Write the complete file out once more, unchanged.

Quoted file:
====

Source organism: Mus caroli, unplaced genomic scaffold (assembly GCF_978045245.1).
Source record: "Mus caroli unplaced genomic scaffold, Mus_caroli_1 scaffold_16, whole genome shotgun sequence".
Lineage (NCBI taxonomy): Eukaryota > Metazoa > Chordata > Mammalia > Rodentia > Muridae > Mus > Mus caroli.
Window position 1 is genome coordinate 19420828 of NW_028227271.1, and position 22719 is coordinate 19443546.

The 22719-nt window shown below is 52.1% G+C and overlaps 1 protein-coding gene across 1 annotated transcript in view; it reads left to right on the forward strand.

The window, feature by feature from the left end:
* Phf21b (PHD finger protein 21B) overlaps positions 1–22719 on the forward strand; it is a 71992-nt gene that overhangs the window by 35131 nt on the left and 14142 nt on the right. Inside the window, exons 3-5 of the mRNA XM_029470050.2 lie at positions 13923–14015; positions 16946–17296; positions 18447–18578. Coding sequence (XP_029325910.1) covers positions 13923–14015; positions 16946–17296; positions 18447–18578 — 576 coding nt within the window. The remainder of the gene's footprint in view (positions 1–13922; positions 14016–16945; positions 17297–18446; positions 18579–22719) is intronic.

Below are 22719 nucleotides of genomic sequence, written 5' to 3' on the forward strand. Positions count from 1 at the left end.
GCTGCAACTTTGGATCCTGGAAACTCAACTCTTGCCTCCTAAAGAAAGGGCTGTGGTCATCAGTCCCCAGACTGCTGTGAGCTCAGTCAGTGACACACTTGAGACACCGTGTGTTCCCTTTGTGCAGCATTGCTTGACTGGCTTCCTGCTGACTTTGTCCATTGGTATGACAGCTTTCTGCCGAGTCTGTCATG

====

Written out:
Source organism: Mus caroli, unplaced genomic scaffold (assembly GCF_978045245.1).
Source record: "Mus caroli unplaced genomic scaffold, Mus_caroli_1 scaffold_16, whole genome shotgun sequence".
Lineage (NCBI taxonomy): Eukaryota > Metazoa > Chordata > Mammalia > Rodentia > Muridae > Mus > Mus caroli.
Window position 1 is genome coordinate 19420828 of NW_028227271.1, and position 22719 is coordinate 19443546.

The 22719-nt window shown below is 52.1% G+C and overlaps 1 protein-coding gene across 1 annotated transcript in view; it reads left to right on the forward strand.

The window, feature by feature from the left end:
* Phf21b (PHD finger protein 21B) overlaps positions 1–22719 on the forward strand; it is a 71992-nt gene that overhangs the window by 35131 nt on the left and 14142 nt on the right. Inside the window, exons 3-5 of the mRNA XM_029470050.2 lie at positions 13923–14015; positions 16946–17296; positions 18447–18578. Coding sequence (XP_029325910.1) covers positions 13923–14015; positions 16946–17296; positions 18447–18578 — 576 coding nt within the window. The remainder of the gene's footprint in view (positions 1–13922; positions 14016–16945; positions 17297–18446; positions 18579–22719) is intronic.

Below are 22719 nucleotides of genomic sequence, written 5' to 3' on the forward strand. Positions count from 1 at the left end.
GCTGCAACTTTGGATCCTGGAAACTCAACTCTTGCCTCCTAAAGAAAGGGCTGTGGTCATCAGTCCCCAGACTGCTGTGAGCTCAGTCAGTGACACACTTGAGACACCGTGTGTTCCCTTTGTGCAGCATTGCTTGACTGGCTTCCTGCTGACTTTGTCCATTGGTATGACAGCTTTCTGCCGAGTCTGTCATG